Do you remember this 1989 commercial from United Airlines? The quality of this copy is not very good, but take 30 seconds to listen to this video before reading this blog.
How does this video make you FEEL? Can you relate? I love how the actor refers to his customers as “Friends” and explains the reason they lost this account was because their customers “just didn’t know us anymore.” He laments on how business had been reduced to a phone call or fax, followed by another fax. Sound familiar? Except now we would say we sent an email, followed by a text, then a comment on LinkedIn. The times have changed but the problem has not; business relationships still need the human touch.
Throughout my career, I got clients (and kept them) based on the relationship and trust we established through times of talking, planning, and being with them when they needed me. Yet, over time, and as our businesses get larger, it is a tendency to rely on things other than human interaction to cover the minimum required touch points that make us feel like we’re doing the right things.
We see examples of companies that seem to have lost touch with the pulse of their market. This week Nintendo was chastised as being “Tone Deaf” and we saw what happened as JC Penney took a path that their customers did not want to to follow. We know where that got them.
So how do you keep connected to your valued customers in this digital age?
Go Where Your Customers Are
I’m not saying that we abandon the use of digital marketing, but I am saying that we need to know our customers we’ll enough to connect to them where they want to be connected, and with a message they will receive. If you’re on using Social Media like Facebook or LinkedIn, don’t constantly push your message or products. Engage your market by offering information they are interested in and invite them to get involved in the conversation. Find things THEY care about and become a help to them. Step into their world and they will be more likely to step into yours.
Listen to the Market
Social Media is a great way to learn about your market, but far too many companies use this as a place to do all the talking, and they forget the real value is in listening. You can get great insights into customer sentiment, trends, competition, and creative new ways to connect with prospects. Use search tools like Transgility Review Engine Service or even a simple cruise through Twitter feeds to see whats going on. This will help you keep up with the needs of the market and be ready to offer what they will want.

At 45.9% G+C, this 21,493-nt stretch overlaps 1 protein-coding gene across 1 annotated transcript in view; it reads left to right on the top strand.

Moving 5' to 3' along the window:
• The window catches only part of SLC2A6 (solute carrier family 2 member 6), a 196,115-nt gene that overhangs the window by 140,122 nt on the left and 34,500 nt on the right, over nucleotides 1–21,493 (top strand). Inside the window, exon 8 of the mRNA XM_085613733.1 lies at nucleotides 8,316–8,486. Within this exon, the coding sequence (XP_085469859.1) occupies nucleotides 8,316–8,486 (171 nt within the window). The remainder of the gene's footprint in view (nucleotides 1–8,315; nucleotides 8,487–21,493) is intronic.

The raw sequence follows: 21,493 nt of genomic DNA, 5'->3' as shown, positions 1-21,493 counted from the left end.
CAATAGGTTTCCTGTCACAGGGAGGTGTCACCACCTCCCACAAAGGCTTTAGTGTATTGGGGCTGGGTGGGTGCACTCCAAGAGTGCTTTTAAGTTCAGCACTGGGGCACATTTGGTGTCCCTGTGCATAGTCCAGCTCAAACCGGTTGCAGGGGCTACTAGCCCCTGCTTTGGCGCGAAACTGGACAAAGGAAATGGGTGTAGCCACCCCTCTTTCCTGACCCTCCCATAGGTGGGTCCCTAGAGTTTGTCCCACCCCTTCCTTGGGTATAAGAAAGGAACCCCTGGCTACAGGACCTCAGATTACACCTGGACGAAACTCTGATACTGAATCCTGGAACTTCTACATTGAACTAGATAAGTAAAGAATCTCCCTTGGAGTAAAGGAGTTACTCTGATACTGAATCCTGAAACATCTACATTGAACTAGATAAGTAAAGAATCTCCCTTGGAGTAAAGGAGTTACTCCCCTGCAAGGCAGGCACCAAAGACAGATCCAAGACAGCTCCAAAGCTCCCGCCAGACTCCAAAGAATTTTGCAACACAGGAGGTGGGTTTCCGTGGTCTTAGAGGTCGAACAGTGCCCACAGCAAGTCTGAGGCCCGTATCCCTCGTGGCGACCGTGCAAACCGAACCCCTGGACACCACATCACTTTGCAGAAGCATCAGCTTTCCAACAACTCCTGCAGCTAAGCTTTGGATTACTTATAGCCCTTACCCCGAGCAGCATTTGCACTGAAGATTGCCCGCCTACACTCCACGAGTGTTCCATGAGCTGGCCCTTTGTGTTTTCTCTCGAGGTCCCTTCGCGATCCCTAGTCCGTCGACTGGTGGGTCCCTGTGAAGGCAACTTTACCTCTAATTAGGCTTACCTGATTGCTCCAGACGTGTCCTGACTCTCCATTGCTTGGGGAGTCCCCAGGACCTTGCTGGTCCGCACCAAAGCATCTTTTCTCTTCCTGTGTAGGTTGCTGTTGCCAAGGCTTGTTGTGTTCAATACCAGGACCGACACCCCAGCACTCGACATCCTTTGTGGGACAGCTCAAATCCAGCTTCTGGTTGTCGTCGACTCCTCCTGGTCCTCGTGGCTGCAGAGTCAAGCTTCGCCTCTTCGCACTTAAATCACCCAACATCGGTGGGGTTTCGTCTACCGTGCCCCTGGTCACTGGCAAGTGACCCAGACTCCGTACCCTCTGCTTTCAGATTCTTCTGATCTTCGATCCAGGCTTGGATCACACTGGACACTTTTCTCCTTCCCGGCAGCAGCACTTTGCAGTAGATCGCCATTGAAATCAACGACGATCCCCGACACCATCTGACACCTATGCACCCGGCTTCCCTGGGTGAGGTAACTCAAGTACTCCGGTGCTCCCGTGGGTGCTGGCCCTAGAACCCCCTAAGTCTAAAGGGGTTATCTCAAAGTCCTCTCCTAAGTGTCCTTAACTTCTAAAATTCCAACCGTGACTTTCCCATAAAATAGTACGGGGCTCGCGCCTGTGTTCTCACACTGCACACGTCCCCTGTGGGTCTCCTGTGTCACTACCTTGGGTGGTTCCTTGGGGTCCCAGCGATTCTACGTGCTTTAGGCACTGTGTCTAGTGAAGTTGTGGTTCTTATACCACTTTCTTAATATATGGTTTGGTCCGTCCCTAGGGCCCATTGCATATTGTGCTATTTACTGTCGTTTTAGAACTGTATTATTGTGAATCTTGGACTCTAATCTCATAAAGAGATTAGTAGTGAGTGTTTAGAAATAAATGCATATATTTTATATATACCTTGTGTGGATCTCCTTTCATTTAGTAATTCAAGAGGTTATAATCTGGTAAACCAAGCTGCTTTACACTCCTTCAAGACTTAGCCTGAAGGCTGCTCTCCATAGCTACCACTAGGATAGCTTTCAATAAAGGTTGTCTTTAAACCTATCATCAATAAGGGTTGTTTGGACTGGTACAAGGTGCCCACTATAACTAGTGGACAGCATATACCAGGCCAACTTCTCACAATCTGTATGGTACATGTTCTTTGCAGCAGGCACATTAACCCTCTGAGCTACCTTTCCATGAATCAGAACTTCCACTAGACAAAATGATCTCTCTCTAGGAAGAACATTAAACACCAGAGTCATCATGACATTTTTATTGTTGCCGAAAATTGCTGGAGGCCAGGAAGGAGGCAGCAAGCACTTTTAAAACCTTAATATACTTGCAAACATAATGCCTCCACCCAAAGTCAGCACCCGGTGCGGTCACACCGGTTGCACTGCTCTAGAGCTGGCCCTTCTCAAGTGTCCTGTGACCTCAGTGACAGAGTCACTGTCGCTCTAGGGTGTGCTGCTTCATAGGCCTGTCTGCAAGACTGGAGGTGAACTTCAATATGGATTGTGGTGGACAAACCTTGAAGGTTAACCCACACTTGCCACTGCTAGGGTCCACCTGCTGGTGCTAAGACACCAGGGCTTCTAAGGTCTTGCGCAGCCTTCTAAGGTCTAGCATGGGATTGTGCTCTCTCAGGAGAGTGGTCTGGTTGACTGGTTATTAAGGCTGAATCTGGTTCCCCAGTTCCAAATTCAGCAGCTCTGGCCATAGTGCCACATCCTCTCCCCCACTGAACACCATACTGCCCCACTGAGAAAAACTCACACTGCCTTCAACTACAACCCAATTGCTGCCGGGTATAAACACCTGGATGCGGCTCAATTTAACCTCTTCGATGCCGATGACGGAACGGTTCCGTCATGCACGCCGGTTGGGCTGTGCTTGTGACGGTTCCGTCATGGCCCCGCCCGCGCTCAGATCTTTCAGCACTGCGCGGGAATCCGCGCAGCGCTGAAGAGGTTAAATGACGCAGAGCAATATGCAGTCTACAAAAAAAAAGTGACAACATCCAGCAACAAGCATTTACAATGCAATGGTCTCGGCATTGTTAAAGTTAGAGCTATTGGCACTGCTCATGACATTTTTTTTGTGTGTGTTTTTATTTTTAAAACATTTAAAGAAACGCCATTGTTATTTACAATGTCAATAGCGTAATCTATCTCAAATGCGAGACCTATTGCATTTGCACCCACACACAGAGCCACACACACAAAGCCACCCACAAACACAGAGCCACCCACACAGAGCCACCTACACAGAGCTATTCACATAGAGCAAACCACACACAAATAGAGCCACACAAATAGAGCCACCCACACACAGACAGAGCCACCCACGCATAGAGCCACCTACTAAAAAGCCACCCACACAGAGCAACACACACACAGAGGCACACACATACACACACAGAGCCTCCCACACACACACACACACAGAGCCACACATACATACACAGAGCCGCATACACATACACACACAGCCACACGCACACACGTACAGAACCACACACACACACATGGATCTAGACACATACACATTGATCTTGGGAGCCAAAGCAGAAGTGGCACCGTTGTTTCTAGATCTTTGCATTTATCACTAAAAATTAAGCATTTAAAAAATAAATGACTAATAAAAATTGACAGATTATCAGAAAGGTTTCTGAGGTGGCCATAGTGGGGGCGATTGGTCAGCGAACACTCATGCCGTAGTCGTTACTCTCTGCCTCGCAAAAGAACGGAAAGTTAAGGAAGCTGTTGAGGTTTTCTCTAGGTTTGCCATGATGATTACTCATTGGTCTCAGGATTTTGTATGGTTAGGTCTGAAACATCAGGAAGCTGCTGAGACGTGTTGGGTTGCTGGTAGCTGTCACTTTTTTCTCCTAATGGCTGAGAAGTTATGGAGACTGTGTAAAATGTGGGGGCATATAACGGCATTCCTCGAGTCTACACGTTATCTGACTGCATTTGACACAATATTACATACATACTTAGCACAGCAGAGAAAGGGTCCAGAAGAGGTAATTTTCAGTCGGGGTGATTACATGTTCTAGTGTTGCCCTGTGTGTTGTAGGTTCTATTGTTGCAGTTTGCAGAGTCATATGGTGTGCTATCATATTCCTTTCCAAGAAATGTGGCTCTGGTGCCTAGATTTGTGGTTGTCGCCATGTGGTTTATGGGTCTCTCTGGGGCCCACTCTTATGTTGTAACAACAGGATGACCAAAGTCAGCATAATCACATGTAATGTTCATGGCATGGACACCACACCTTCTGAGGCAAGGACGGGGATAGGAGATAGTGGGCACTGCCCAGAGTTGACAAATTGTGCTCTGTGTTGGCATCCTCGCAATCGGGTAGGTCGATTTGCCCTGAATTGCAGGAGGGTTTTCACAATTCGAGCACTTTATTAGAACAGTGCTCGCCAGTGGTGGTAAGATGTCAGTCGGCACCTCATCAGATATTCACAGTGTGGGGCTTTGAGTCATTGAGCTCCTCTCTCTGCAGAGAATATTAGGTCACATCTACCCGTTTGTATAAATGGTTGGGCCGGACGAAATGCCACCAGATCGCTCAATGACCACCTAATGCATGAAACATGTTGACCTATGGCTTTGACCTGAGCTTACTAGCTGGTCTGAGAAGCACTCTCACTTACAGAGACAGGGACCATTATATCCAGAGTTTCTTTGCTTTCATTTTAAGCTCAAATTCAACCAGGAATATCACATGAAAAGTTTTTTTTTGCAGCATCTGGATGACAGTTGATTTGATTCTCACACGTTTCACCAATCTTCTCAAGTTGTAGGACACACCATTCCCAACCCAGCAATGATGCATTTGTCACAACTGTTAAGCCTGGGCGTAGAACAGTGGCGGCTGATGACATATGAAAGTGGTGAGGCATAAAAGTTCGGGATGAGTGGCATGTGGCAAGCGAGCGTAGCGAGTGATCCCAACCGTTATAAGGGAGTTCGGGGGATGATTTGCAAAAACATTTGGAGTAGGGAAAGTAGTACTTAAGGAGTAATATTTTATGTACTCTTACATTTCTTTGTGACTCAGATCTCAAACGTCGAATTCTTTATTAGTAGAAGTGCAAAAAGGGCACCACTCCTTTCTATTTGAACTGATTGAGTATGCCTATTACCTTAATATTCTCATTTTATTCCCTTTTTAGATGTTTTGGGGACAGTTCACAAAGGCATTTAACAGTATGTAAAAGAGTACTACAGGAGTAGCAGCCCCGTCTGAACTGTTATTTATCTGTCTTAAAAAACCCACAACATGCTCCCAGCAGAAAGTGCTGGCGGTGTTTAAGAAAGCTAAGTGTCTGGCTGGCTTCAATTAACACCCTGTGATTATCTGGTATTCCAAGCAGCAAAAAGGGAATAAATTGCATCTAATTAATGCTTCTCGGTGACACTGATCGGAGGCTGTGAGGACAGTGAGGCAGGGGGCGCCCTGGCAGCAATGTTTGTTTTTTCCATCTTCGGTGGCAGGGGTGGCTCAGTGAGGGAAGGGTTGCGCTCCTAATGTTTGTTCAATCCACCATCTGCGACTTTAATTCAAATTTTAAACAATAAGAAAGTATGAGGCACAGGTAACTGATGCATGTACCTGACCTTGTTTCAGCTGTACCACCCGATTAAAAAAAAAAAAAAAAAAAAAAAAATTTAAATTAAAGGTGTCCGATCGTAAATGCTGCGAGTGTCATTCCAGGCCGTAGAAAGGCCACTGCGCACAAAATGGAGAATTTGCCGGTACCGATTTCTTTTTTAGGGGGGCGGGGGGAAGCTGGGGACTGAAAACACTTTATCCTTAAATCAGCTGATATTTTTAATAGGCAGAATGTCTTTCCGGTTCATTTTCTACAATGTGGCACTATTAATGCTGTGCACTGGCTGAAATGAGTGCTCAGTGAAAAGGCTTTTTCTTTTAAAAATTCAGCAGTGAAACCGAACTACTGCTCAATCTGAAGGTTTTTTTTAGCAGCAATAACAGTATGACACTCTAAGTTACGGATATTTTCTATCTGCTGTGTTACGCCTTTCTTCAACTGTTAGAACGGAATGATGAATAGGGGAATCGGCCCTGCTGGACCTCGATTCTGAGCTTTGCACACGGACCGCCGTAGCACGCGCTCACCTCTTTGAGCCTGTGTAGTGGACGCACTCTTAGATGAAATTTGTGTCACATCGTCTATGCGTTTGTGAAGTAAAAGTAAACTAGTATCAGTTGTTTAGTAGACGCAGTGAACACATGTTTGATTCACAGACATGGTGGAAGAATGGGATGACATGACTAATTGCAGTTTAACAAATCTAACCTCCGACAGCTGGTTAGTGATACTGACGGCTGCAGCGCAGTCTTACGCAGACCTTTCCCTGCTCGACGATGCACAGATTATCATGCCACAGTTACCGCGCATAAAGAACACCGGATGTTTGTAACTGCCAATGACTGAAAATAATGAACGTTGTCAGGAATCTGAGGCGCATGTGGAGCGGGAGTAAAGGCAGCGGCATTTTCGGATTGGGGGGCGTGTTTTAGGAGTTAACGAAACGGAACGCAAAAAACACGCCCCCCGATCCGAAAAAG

Don’t forget about Face-to-Face
Find creative ways to get in front of your customers. Exhibit at Trade Shows and conferences for your industry. Set up events of your own and invite your customers and prospects to come learn about something THEY would find valuable (don’t make it a sneaky sales pitch, offer real value). At US Leadership, we had quarterly breakfast events that highlighted a dynamic guest speaker. This would bring our customers together to keep them engaged, and we would invite prospects to come see how things can be once they join the program. Stu Schlackman, The Sales Synthesizer, once came and taught our attendees how to better understand the customer in order to sell more. Everyone thought it was a great event and we got to spend quality time with our loyal customers, and even some prospects. It was a low-cost, simple time of meeting together but it had great results.
The Analog Version of Social Media is Best
I am obviously a big fan of Digital Communications, but at the core of every really great business, there is the need for Human Connection. (Read this blog on the Real Value of Networking.) We often remember the people in the process more that the stuff. That’s why having a team of people who believe in your vision and culture, and are the “face” of the company, is so important to your success. Train your team to live out the level of care and excellence that is your vision, and empower them to do what it takes to deliver on the promises of your company. Then every truck driver, customer service agent, account receivable clerk, and sales person, can be the Human touch to your market that builds the loyal customers and brand advocates that you always wanted.
To steal a line from this great United Airlines commercial, if you’re the kind of company that believes “Personal Service” deserves more that “Lip Service”, take steps today to evaluate how you are doing in this area so you never lose the Human Touch in your business efforts. If you want an objective opinion, call me and I’ll come visit you to give you help.
by Robert Hunt of Hunt Consulting DFW
MORE IMPORTNAT LINKS